“I have a friend who was on it in the ’70s who’s now 320 pounds,” Gerbstadt said in a telephone call from Florida. “Of course, you’re going to lose weight if you only eat 500 calories a day. But (if) you eat that little, you can have heart and blood pressure trouble.

“No matter what they say, you’re losing muscle mass, not just fat. When you do a crash diet like that, the fat’s going to come back again if you haven’t changed you’re eating habits. … That friend of mine who’s now 320 pounds? She also got multiple sclerosis after being on that diet. I have no way to prove that the diet did it, of course. But when you try to get by on 500 calories for an extended period of time, things can happen.”


Although ads show many Las Vegas medical practitioners appear to make the HCG diet available, some seem leery about discussing their involvement with it.

Dr. William R. Maranon and naturopathic doctor Rachel Azoulay, who run the Revive clinic at 2911 N. Tenaya Way, did not return repeated phone calls to talk about the HCG diet injections their staff recommended to the “bald pot-bellied man,” who actually was a Review-Journal reporter.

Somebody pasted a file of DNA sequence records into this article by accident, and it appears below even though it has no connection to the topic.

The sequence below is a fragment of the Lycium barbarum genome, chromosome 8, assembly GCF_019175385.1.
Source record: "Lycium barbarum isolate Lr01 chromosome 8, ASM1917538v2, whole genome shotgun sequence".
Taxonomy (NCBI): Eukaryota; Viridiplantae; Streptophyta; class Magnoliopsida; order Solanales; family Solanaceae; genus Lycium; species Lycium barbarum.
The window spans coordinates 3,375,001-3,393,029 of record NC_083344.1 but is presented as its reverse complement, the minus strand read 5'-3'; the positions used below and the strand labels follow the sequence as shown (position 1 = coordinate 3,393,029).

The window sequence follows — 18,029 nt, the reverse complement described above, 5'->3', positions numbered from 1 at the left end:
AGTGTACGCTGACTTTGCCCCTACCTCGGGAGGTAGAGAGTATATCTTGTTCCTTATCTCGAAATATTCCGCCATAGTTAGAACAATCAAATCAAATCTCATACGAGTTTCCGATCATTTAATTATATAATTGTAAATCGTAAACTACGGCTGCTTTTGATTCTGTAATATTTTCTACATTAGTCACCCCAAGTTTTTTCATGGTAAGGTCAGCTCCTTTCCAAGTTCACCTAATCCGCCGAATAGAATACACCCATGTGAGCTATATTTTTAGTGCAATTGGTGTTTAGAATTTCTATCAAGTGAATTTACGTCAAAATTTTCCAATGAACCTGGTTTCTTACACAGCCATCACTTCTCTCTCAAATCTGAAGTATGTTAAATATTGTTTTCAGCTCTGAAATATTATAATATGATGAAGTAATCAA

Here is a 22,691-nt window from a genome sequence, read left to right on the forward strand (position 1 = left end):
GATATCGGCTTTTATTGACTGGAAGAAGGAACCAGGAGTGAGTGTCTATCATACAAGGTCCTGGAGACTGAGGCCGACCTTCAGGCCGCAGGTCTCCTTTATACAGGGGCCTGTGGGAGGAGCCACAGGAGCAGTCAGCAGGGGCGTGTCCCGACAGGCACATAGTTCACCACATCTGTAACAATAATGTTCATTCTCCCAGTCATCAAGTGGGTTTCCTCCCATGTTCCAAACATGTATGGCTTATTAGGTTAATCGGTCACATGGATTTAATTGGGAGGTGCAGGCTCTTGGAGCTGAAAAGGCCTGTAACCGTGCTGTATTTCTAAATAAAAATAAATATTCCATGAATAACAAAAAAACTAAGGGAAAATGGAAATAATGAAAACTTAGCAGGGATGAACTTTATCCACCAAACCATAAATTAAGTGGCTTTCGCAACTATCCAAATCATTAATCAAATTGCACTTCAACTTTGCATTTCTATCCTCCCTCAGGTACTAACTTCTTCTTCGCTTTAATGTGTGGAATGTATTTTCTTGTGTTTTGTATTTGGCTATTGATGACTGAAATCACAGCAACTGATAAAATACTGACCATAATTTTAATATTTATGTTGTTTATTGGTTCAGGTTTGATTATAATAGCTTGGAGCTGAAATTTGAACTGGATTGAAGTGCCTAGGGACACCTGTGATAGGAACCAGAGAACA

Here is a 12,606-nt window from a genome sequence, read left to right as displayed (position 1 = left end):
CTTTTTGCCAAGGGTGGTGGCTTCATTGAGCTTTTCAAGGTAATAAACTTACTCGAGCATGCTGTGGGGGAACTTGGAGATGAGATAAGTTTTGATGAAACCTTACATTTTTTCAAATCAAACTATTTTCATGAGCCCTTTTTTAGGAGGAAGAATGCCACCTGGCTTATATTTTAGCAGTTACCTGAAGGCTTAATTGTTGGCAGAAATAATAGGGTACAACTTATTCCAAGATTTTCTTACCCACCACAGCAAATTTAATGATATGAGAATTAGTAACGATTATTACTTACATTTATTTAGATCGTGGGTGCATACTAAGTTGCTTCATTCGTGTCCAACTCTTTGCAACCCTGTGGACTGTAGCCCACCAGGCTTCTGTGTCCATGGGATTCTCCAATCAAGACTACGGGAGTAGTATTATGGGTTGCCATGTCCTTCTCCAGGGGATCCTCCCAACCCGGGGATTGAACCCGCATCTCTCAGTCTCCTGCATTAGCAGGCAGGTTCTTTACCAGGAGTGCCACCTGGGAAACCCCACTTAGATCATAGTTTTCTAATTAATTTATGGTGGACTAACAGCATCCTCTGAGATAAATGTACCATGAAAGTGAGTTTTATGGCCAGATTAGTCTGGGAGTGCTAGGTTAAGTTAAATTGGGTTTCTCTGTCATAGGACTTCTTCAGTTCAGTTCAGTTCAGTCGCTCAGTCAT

Their Web site not only advertises the diet, it has video testimonials touting the diet by purported satisfied clients, including a man who refers to himself as a police officer. The site says “injections for weight loss are administered using a very fine needle and are relatively painless.”

Plastic surgeon Higgins spoke enthusiastically in a phone interview for 15 minutes about how he used HCG with patients. When the legality of the diet in Nevada was brought up, Higgins said he and his lawyers hadn’t found a problem.

Five minutes later, Higgins called back to say he had never used HCG on patients, just his office staff. One staffer had lost 39 pounds, he said.

Goldsmith and Tate were so worried that the medical board might discipline them for trying to get HCG legalized in Nevada that they recently went before a District Court judge and tried to get a temporary injunction preventing the board from taking action against them.

After Judge Stephanie Miley could find no basis for an injunction, Cooper, who was at the hearing, shook his head.

“This was totally unnecessary,” he said. “We’re not going after anyone. The doctors will have their proper forum on March 5. We’ll determine then if this diet is in the best interests of Nevadans.”

Contact reporter Paul Harasim at pharasim@reviewjournal.com or 702-387-2908.